ARMYWORMS MAY BE ON THE MARCH
GARDEN TIPS – written by Marianne C. Ophardt
WSU Extension Faculty
for the Tri-City Herald, Kennewick, WA Written August 20, 2015
ARMYWORMS MAY BE ON THE MARCH
The last time the Tri-Cities was inundated with armyworms was two years ago. These caterpillars are cyclic, appearing only some years in late summer and early fall. They can be a problem feeding on garden crops and lawns, but they usually concern homeowners because they travel in masses, pretty much like an “army.” Entomologists note that armyworms, climbing cutworms, cutworms, and fruitworms are larvae of closely related night-flying moths in the Noctuid family. These moths are sometimes called “millers” by non-entomologists.
What sets armyworms apart from their close relatives is their timing and their feeding in large groups rather than individually. The Western yellow striped armyworm (WYSA) is common in Washington and is sometimes a pest in field crops, particularly in alfalfa. WSU entomologists note that they can “be serious pests…, especially in early fall following a hot dry summer which concentrates the larvae into “armies”.”
With three possible generations over the summer, WYSA numbers can grow over the spring and summer months. Add to this the knowledge that the WYSA generally do not overwinter well because cold winter temperatures kill their eggs, larvae, and adults. However, dry mild winter conditions allow more of them to survive the winter, leading to a buildup of their populations. Well, we have had a hot dry summer so far and several relatively mild winters, so I would not be surprised if armyworms may become a problem again this year.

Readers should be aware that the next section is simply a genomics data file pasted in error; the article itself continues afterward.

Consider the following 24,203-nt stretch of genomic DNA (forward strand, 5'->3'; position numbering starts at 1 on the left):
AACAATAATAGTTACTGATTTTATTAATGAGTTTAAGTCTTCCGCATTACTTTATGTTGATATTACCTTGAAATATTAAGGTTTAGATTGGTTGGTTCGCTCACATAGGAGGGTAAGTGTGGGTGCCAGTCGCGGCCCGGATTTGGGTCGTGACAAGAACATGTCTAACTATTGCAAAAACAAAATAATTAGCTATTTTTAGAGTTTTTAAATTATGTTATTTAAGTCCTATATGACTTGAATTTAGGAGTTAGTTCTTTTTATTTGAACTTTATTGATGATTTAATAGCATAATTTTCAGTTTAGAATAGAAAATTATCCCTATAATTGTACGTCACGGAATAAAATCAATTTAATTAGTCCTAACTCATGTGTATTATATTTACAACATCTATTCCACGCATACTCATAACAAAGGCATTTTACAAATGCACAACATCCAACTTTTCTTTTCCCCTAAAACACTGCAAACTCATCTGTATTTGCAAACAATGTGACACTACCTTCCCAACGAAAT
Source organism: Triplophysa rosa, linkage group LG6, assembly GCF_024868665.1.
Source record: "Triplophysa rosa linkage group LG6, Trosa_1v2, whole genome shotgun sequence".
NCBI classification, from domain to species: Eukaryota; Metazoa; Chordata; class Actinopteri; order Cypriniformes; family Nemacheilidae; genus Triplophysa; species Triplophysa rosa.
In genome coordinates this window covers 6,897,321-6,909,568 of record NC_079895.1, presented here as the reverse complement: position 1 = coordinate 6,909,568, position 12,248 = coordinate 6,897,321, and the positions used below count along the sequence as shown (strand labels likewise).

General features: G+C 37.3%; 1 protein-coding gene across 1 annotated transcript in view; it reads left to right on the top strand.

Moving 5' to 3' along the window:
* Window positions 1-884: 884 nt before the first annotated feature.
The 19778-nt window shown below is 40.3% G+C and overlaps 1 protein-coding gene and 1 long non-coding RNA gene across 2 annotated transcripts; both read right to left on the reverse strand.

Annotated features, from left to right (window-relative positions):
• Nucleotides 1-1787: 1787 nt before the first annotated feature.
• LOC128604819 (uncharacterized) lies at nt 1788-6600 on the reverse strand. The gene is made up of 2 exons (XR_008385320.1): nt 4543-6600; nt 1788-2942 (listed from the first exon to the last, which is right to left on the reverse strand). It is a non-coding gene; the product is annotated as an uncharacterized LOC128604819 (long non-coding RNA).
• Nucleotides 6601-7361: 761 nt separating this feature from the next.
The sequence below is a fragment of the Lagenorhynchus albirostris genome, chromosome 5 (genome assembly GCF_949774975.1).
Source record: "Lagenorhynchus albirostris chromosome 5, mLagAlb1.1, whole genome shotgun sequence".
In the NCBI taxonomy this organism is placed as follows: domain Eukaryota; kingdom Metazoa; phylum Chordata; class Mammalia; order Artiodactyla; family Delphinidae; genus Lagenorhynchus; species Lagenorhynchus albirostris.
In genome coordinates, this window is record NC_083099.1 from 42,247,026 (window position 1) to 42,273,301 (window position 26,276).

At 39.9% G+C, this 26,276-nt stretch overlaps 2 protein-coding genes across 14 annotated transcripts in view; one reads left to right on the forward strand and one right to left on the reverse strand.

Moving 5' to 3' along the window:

One local resident has already noted these caterpillars traveling en masse onto her back patio. A mature caterpillar is about 1.5 to 2 inches long. Its body is a blackish color with two thicker yellowish longitudinal stripes lengthwise down its back and numerous narrow stripes on its sides.
While these armyworms may prefer eating alfalfa, they will get hungry when the alfalfa is cut and move out of the field and nearby weedy areas into surrounding areas in search of food, ending up in your yard, garden, or patio. They feed primarily on the leaves of various crops and weeds, but may also feed on other plant parts. Usually the damage they cause with their feeding in yards and gardens is not significant, but their large numbers can be alarming.
When faced with an armyworm invasion, the first inclination is to apply a non-organic insecticide in a blanket application, spraying large areas of the yard. Dr. Doug Walsh, WSU Entomologist, says a blanket application is also likely to kill a number of the armyworms’ natural enemies, like “bigeyed bugs, spiders, minute pirate bugs, damsel bugs, lacewings, and at least a dozen species of parasitic wasps.”
Walsh indicates that an application of spinosad, an organic pesticide, would be less toxic to these natural enemies and should help control the armyworm population. Using a spinosad product would also be safer for your family and your pets.
There a number of home garden products containing spinosad, including Bonide’s Captain Jacks Deadbug Brew, Green Light Lawn and Garden Spray, Monterey Garden Insect Spray. Of course if you only find one or two of these caterpillars in your house or around the yard, simply handpick and squish them.
With only one sighting of these creatures, this may be a false alarm but I want you to be prepared to deal with any invading armies of caterpillars.